Okay, okay. Moms. We all love 'em. They gave birth to you, and, if your mother loves you then you probably love her back. Oh, and there's those pesky siblings, too. I guess we love them. We can be two peas in a pod or polar opposites, but siblings are siblings.
But that doesn't mean there aren't those bad days when all we want to do is scream at them until their hearts break. I know I've had my share; those days when you're absolutely enraged at your mother/sibling for whatever reason. Maybe you just woke up and you're "cranky", as they might put it. Maybe it's those pesky hormones, or maybe you had a bad day. Whatever the reason, learning how to deal with your mom and/or siblings so you fight less is crucial.
Note: I am not an expert. Believe me, I still fight with my mom and sister. I still get angry with them, and I still run crying to my room with the idea that I hate them on those bad days.
Okay, this is one thing I'm good at: keeping my head. If your mom starts yelling at you, whether it's because you did something wrong or because she's simply angry . . . stand your ground and keep quiet. Do not yell back. Do NOT tell her you hate her, and do not try to run off to hide behind a locked door. If you keep your head and stay calm long enough (I find that crossing my arms and staring into the distance is very useful), she will eventually calm down and you can explain your side of the situation, whatever the situation may be. Yelling will probably only make her (and you) angrier. If if turns out badly, you can still run off to your bathroom and cry in the shower, rant to a friend or rip up Mr. Teddy. This always helps.
What was that yelling match for? Oh, yes, you whacked your sister upside the head with a mirror and she screamed at you. Your mother got involved and SHE ended up screaming at you, too. She may have accused you of being overly violent, untrustworthy, or something else that hurt you. Anyway, in the aftermath, once you've all calmed down, try and apologize. Sounds cheesy, I know. But mothers can be awfully weird this way. If you give an apology, even it's something like "Sorry for yelling" or, "I'm sorry for hitting Susie," she'll forgive you and you can move on.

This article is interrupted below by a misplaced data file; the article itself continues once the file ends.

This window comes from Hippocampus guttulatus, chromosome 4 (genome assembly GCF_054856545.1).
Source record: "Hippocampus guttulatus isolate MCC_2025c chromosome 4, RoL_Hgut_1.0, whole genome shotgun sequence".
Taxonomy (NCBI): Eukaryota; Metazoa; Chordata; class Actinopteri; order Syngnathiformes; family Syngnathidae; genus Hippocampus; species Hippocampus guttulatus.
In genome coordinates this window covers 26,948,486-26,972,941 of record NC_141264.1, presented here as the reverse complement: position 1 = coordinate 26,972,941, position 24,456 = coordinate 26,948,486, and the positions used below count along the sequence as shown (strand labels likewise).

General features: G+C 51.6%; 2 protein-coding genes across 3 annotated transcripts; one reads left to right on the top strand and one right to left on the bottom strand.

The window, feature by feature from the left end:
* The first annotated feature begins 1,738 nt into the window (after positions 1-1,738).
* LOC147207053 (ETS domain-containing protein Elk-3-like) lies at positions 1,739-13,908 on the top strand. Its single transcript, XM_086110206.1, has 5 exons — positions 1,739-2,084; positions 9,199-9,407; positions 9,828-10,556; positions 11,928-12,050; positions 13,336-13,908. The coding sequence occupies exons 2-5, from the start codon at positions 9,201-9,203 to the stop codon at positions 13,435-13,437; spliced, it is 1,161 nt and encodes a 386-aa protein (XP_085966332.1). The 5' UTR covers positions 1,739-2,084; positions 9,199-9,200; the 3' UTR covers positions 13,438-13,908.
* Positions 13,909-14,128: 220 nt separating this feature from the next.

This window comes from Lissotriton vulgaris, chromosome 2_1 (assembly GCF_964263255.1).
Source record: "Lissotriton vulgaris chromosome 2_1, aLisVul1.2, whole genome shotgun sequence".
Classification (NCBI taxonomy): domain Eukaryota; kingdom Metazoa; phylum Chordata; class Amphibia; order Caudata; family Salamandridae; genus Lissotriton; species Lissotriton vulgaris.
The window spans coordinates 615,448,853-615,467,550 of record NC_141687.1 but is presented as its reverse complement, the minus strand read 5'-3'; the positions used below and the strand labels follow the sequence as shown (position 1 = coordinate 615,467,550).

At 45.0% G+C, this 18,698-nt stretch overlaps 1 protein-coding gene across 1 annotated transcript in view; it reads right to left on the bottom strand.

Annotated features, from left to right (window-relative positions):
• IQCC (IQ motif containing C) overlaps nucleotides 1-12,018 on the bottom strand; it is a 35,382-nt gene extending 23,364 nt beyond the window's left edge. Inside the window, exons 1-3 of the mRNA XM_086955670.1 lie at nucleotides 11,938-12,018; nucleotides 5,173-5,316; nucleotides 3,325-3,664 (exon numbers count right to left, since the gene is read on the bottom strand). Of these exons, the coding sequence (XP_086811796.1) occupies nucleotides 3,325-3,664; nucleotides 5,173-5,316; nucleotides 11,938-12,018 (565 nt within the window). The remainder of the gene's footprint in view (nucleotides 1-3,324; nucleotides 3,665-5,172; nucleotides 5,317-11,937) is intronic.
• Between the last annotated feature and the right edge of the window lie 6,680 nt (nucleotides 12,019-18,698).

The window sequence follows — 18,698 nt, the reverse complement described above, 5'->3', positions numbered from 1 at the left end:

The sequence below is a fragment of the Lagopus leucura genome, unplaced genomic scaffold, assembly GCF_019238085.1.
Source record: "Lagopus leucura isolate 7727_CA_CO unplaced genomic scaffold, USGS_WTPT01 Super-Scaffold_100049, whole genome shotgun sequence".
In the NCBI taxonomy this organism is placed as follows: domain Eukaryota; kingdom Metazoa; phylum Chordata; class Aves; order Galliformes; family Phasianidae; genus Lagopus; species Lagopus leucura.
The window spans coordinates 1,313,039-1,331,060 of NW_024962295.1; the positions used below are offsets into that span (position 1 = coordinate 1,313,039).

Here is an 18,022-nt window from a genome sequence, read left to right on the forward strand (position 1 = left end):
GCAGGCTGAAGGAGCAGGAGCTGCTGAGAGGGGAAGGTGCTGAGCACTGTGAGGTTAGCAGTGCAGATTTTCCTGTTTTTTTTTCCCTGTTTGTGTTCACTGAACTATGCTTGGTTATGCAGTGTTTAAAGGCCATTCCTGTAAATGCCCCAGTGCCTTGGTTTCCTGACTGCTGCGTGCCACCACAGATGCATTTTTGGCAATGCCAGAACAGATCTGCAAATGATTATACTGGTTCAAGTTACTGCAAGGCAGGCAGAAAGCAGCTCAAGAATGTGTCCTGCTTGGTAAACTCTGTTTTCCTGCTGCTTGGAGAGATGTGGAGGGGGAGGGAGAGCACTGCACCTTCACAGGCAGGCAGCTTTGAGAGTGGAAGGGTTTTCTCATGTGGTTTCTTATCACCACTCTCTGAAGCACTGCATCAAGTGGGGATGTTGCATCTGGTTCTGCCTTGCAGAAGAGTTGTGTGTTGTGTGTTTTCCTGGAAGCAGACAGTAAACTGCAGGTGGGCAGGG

You can stop arguments in the first place by following the rules or remember the last argument you had, and why it occurred in the first place. The obvious thing to do is to refrain from repeating that action. Yelling matches and arguments are stressful and not worth doing whatever it is you had in mind. EXAMPLE: Your sister throws a crayon at you/hits you/says something very nasty and you're about to retaliate . . . refrain. Instead, I find that taking a hot shower, listening to music or punching some inanimate object can vent off a whole lotta' steam.
Don't Wanna' be a Tattler
Do you have a sibling? Do you and your sibling get into fights often? Do you often run to your mom, telling her what your sister/brother has done, or vice-versa? Well, have I got the solution for you! Try making a pact with said sibling to not be a tattle-tale. It really never does much. So, you tell your mom that Johnny punched you. The likely reaction is "JOHNNY!", "Mmhmmm'", or "I don't want to hear it." If you can agree to not make a fuss over small fights, then there will be less trouble afoot. I know, I know, this sounds rather stupid and impossible since the obvious reaction is to want to tell someone about who did what to whom. But, just give it a try. But remember, I said small fights. If Johnny breaks your arm you should probably tell someone.
If you have a sibling, I'm sure there's been a time when you felt that your parents loved Johnny more than they loved you. It may be because he/she got a better birthday, or he got something new, or they praised him more for something. This can (obviously) lead to jealousy and anger, which can lead to sadness, anger, violence . . . There's one thing to remember here: Your parents love you just as much as they love little Johnny over there. Well, they do unless they say, "We love Johnny more. You're a failure." Otherwise, parents have unconditional and undivided love for each of you. Just remember all the times that you got something better, or you were praised more than your sibling.
I hope this helps you (and me, Lord Voldemort knows I need it . . .) to fight less with your mom and sibling. The basics are to stay calm, never resort to violence, come to some agreement, forgive the ones you love and remember they love you.